Abbey D’Agostino of Dartmouth won the women’s 5000m for the second year in a row in 15:43.68. Kenyan Betsy Saina of Iowa State won the women’s 10,000m in 33:08.85 for her third national title of the season along with cross country and the indoor 5000m.
Anthony Rotich took advantage of a fall on the final water jump by Henry Lelei to win the 3000m Steeplechase in 8:21.19. Lelei was second in 8:23.16. Colorado’s Emma Coburn won the women’s event in 9:35.38 for her second career title to move to fifth on the all-time collegiate list.
Elijah Greer and Natoya Goule completed a sweep of the men’s and women’s 800m. Greer took the lead with 200m to go to defeat Casimir Loxim, 1:46.58 to 1:46.88. Jamaican Goule led from the gun and held off a charge from Oregon’s Laura Roseler in a PB of 2:00.06 in a repeat of the 1-2 finish from the NCAA Indoors.
Oklahoma State’s Natalja Piliusina won the women's 1500m in 4:13.25 after placing second in the 800m the last two seasons, while the men’s event was won by Oregon’s Mac Fleet in 3:50.25.
Drouin out-duels Kynard in High Jump
Olympic bronze medallist Derek Drouin of Canada won the High Jump with 2.34m over Olympic silver medallist Erik Kynard, who had led after a first-time clearance at 2.31m, but went no higher.
Brigetta Barrett of Arizona, the London Olympic silver medallist in the High Jump, won at 1.95m for her sixth consecutive national title – three indoors and three outdoors.
Jamaican Damar Forbes of Louisiana State won the Long Jump with a wind-assisted 8.35m (2.9m/s) for the No.2 mark in the world this season under all conditions. Britain’s Lorraine Ugen of Texas Christian won the women’s event with a PB of 6.77m.
Elsewhere in the jumps, Florida’s Omar Craddock won the Triple Jump with 16.92m and San Diego State’s Shanieka Thomas was the women’s winner at 14.14m. Bethany Buell tied the championship record of 4.45m to win the Pole Vault, despite competing with a torn ligament in her left shoulder, while Sam Kendricks was the men’s winner with 5.70m.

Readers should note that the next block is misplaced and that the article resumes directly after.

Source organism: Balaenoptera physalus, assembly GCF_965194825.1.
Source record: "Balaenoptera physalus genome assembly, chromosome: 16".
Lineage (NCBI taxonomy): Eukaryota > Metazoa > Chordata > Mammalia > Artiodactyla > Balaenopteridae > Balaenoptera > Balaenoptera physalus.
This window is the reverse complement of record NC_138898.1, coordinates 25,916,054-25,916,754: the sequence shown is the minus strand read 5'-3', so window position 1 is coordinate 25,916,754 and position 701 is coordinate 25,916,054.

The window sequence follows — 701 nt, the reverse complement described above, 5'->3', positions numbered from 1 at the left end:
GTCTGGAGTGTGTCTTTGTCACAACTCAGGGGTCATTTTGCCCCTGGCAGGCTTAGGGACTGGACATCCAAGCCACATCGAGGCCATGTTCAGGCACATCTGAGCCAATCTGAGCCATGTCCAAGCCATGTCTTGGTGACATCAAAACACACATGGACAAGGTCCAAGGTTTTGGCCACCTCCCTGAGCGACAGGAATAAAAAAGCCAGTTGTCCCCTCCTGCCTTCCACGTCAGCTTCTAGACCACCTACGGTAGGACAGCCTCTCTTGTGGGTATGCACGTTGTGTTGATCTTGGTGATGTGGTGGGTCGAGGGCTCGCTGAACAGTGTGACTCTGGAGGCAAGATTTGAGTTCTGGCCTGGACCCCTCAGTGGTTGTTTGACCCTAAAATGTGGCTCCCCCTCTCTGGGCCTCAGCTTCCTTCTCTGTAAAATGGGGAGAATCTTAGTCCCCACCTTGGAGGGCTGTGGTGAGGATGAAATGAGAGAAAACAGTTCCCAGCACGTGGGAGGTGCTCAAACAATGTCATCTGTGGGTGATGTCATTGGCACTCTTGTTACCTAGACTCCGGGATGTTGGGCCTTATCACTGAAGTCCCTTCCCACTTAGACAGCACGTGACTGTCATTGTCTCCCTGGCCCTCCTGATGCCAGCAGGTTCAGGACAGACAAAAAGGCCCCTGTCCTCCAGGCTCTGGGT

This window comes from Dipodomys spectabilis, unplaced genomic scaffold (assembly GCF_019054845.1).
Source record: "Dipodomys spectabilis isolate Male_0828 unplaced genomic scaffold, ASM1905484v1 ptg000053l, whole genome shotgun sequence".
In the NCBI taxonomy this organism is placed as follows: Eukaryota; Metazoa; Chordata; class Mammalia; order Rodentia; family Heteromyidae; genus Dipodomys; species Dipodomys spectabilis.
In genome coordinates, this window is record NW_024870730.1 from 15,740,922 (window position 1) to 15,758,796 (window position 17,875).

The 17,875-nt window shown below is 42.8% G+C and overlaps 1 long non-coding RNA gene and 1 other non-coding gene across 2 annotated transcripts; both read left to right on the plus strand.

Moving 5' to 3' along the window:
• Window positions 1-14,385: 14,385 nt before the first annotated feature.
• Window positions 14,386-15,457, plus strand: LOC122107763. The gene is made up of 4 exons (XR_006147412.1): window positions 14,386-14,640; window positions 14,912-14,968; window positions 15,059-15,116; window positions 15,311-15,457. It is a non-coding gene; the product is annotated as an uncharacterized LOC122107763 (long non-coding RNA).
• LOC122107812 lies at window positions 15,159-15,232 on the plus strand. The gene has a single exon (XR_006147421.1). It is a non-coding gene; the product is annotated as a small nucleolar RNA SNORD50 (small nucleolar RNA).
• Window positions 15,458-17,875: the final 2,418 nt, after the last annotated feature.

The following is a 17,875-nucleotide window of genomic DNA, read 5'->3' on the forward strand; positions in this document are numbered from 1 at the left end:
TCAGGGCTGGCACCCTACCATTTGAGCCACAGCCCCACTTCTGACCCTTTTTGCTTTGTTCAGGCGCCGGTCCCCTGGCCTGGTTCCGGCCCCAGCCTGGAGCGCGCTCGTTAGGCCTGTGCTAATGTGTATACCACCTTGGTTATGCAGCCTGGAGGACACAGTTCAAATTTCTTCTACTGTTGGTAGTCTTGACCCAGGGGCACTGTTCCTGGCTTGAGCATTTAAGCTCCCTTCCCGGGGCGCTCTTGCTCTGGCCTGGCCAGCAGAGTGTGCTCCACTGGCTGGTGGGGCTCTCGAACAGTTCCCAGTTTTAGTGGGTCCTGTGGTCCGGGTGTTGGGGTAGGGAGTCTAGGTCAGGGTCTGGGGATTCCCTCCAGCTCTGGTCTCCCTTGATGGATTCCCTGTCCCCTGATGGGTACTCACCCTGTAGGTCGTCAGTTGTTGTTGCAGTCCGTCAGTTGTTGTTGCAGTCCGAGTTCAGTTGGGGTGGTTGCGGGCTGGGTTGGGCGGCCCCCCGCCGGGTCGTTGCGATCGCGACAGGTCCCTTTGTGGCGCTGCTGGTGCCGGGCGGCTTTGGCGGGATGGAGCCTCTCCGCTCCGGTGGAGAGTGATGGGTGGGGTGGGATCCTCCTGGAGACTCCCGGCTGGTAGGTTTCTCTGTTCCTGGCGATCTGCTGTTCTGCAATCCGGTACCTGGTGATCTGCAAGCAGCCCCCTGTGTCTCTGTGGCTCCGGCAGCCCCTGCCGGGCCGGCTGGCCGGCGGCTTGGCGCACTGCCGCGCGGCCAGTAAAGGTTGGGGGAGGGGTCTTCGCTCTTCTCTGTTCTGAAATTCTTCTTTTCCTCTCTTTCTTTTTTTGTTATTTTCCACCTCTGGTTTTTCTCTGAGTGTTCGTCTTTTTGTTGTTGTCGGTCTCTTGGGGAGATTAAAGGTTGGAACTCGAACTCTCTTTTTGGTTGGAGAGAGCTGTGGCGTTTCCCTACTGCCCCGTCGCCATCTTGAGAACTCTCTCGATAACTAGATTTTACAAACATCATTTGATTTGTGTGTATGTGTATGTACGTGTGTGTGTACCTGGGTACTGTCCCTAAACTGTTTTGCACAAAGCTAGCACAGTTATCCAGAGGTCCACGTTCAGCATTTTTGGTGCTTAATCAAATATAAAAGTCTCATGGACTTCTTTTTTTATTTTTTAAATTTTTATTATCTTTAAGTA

Brooks successfully defends Shot title
Oklahoma’s Tia Brooks won the women’s Shot Put with a meeting record of 18.91m to complete a sweep of the indoor and outdoor titles for the second year in a row. 2009 World youth champion Ryan Crouser had only one legal throw in the men’s Shot Put but it was enough to defeat four-time NCAA winner Jordan Clarke by 3cm, 20.31 to 20.28.
In a high-quality Decathlon competition where six men broke 8000 points, Germany’s Johannes Hock of Texas edged Jeremy Taiwo of Washington, 8267 to 8239, a PB for the latter. Marcus Nilsson set a Swedish under-23 best of 8104 in third.
Lindsey Vollmer of Kansas added more than 400 points to her PB to win the Heptathlon with 6086, setting PBs in five of the individual events.
Australian Julian Wruck of UCLA won the Discus with a sixth-round effort of 64.94m. It was the second NCAA title in three years for Wruck who won the 2011 title competing for Texas Tech.
Kansas won the women’s title with 60 points. Texas A&M was second with 44 and Oregon was third with 43. Texas A&M and Florida shared the men’s title with 52 points.
Kirby Lee for the IAAF